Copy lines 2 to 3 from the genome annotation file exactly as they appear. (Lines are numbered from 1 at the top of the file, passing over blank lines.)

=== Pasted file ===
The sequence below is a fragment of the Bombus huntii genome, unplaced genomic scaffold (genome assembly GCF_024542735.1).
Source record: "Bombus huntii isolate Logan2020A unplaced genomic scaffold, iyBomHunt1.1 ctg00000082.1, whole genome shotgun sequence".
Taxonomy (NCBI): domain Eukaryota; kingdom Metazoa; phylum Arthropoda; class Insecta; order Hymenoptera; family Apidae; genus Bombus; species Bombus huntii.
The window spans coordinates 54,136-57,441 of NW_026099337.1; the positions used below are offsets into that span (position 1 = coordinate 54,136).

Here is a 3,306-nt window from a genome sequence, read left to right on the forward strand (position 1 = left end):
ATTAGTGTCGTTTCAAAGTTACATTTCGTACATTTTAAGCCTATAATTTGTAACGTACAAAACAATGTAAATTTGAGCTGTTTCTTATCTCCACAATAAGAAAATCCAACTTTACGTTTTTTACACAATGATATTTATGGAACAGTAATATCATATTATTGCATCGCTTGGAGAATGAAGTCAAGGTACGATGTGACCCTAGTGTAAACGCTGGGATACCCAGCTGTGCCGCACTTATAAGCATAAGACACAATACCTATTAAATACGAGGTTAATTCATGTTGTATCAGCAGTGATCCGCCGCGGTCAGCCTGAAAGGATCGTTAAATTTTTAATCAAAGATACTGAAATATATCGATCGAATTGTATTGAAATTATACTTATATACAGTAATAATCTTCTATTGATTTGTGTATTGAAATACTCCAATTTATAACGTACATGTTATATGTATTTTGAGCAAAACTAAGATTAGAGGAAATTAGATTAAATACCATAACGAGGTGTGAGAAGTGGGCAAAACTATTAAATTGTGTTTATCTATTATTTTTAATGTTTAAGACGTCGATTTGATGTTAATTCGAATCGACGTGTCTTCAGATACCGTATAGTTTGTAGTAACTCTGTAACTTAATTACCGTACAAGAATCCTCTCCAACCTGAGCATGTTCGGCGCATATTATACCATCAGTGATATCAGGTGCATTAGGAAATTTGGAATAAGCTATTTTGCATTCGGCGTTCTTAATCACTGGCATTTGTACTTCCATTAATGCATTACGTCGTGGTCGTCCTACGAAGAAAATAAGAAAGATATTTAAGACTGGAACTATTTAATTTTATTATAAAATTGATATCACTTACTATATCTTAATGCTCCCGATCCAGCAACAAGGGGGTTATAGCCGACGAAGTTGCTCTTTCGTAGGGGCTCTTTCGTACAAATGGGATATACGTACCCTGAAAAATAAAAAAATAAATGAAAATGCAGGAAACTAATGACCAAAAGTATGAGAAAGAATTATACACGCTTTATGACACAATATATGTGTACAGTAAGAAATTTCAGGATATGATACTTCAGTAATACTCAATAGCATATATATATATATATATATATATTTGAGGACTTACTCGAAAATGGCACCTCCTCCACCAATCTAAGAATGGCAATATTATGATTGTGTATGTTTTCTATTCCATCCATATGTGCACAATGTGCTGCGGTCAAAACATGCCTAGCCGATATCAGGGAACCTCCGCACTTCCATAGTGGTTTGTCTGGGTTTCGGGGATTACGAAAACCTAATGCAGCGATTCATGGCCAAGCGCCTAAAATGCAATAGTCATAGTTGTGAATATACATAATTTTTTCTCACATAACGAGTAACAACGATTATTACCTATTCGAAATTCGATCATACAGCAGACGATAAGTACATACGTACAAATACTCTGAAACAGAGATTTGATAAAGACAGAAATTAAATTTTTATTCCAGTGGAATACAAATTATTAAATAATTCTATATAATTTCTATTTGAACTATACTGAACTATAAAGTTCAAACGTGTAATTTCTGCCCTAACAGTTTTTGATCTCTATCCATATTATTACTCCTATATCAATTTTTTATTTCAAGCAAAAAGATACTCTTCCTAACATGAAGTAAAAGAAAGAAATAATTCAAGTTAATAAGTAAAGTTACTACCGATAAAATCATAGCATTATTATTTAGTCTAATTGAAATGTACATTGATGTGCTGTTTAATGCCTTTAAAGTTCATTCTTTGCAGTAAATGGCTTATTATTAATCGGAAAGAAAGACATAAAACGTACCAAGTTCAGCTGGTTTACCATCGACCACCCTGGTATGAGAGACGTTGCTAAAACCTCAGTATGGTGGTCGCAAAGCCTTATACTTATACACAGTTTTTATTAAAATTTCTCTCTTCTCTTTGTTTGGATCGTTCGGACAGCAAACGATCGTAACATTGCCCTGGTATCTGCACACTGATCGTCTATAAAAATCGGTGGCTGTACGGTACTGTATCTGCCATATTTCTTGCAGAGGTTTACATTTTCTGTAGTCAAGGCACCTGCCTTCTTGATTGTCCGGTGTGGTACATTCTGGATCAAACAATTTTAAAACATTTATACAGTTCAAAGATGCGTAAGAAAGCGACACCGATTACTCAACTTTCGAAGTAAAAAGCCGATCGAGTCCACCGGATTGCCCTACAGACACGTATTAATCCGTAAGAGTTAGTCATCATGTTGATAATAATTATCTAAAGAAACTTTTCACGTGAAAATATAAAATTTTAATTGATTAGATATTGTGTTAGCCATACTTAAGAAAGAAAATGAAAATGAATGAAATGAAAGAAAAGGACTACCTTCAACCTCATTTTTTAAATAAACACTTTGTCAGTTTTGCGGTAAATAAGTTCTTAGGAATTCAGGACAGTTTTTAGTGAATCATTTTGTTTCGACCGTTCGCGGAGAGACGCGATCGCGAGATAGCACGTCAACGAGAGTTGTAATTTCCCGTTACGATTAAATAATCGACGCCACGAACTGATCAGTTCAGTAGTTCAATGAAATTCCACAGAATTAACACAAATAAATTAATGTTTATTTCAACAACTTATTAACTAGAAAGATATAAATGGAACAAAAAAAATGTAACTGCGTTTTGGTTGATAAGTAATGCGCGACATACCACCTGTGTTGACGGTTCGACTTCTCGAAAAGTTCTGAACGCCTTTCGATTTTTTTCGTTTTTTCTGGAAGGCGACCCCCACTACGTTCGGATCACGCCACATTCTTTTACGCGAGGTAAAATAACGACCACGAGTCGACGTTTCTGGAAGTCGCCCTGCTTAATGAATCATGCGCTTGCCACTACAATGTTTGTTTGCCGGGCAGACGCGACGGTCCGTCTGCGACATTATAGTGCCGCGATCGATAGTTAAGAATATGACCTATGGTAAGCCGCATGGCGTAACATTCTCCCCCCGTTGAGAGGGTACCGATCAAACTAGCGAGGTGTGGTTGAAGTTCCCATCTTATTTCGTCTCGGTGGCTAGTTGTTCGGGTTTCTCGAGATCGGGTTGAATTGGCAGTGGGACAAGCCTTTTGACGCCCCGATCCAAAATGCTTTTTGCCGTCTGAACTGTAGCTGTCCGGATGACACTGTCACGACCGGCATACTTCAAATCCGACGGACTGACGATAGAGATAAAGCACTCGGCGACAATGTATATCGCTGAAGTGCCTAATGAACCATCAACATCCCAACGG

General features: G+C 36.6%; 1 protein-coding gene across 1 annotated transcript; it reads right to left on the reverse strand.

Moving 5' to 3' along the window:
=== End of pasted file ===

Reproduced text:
Source record: "Bombus huntii isolate Logan2020A unplaced genomic scaffold, iyBomHunt1.1 ctg00000082.1, whole genome shotgun sequence".
Taxonomy (NCBI): domain Eukaryota; kingdom Metazoa; phylum Arthropoda; class Insecta; order Hymenoptera; family Apidae; genus Bombus; species Bombus huntii.